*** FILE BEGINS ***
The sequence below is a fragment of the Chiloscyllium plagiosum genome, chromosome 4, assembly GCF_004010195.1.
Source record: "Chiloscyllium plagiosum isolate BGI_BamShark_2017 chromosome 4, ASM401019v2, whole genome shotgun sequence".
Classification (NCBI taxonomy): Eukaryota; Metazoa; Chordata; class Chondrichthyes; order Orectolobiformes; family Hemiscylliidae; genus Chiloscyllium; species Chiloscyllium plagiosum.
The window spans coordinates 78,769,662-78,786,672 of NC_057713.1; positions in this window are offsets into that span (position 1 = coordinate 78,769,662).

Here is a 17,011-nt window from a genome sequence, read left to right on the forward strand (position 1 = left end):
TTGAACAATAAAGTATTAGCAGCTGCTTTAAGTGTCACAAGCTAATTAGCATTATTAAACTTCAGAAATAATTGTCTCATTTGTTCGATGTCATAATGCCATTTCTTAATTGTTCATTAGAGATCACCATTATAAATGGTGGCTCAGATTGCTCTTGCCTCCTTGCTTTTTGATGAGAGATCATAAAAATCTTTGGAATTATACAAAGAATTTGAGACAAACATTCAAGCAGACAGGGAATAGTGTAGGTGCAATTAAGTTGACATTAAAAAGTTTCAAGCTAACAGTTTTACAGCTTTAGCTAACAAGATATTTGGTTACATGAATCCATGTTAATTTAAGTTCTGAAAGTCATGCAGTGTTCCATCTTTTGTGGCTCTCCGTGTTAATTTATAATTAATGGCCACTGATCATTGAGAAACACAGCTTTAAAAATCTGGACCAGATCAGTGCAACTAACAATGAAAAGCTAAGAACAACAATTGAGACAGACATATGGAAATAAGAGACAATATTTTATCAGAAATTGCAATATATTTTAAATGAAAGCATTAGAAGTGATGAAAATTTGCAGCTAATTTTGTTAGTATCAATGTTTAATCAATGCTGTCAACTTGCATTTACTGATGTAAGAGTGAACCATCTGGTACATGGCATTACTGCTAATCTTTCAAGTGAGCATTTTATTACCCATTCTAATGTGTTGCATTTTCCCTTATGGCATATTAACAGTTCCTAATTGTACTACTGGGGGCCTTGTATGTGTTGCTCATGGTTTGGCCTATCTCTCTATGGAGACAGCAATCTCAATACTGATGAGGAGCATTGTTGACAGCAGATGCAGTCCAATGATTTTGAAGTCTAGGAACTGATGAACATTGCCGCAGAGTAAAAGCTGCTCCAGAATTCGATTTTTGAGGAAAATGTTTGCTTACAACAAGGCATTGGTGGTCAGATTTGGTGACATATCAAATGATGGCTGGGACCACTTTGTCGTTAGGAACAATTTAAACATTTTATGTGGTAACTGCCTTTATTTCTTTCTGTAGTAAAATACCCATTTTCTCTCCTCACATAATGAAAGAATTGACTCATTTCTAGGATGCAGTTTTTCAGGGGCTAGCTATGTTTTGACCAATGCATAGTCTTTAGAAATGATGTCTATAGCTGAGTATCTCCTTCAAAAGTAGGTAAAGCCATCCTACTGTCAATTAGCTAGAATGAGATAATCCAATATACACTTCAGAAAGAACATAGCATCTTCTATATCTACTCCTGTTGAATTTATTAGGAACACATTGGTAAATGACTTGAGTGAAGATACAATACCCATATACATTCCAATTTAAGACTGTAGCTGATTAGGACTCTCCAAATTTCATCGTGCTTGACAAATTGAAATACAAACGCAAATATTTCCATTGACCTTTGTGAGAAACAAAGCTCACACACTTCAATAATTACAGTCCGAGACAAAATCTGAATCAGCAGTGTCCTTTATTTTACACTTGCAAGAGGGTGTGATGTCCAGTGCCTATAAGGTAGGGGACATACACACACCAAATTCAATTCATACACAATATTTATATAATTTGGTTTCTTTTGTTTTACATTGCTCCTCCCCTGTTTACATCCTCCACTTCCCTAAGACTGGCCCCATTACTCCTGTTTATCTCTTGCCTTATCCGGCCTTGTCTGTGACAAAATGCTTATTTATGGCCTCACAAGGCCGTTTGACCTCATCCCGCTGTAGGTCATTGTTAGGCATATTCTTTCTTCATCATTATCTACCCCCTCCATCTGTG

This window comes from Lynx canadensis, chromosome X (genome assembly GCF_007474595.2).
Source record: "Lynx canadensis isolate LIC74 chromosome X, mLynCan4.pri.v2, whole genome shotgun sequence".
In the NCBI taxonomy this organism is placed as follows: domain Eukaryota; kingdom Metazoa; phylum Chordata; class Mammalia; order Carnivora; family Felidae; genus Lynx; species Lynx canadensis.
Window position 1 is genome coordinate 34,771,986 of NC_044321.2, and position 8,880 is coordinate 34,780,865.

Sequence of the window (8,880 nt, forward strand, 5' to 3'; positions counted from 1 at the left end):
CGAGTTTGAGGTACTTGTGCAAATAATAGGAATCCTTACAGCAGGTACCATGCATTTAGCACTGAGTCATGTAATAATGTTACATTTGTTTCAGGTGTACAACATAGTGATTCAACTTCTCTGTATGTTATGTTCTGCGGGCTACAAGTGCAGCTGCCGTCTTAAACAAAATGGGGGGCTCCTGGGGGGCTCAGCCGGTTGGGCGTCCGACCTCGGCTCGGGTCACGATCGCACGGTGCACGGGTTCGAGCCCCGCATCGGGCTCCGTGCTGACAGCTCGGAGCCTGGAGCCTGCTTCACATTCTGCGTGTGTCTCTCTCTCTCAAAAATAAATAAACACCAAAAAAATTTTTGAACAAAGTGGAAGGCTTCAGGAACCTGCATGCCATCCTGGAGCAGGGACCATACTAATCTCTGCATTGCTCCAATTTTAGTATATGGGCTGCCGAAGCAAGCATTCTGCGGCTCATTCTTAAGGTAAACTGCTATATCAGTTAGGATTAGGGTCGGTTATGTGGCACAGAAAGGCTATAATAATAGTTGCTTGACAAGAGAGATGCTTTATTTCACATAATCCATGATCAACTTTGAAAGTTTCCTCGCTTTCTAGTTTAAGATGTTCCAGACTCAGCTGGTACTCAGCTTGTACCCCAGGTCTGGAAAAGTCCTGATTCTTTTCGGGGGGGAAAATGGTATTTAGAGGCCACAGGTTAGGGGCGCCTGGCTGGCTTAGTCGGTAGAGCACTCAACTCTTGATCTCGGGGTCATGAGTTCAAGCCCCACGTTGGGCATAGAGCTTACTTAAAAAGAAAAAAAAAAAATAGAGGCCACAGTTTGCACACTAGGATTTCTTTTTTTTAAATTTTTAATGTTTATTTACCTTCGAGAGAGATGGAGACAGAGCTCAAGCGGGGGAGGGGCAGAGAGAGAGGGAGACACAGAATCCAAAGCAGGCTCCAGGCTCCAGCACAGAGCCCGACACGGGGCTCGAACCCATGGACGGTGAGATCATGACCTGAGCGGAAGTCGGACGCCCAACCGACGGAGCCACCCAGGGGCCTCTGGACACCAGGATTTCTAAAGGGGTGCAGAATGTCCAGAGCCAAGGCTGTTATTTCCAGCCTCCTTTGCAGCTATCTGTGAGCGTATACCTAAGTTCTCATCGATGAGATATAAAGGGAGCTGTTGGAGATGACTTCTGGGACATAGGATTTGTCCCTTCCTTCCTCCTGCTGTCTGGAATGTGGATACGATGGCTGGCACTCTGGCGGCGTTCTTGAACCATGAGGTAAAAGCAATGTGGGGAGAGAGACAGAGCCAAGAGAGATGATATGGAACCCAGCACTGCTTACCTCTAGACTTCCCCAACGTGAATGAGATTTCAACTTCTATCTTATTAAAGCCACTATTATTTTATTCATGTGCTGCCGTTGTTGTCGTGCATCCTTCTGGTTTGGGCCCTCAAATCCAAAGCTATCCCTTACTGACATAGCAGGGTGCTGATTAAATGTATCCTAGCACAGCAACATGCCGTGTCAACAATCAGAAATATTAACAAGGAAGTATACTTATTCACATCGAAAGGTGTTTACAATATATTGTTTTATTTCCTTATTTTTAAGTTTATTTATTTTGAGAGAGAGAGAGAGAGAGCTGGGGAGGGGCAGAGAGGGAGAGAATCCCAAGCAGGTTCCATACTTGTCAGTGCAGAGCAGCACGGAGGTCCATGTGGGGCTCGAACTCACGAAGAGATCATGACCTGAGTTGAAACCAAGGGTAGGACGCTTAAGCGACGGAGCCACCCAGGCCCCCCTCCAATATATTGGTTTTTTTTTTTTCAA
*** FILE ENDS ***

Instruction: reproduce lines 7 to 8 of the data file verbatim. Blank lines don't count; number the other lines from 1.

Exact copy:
This window comes from Lynx canadensis, chromosome X (genome assembly GCF_007474595.2).
Source record: "Lynx canadensis isolate LIC74 chromosome X, mLynCan4.pri.v2, whole genome shotgun sequence".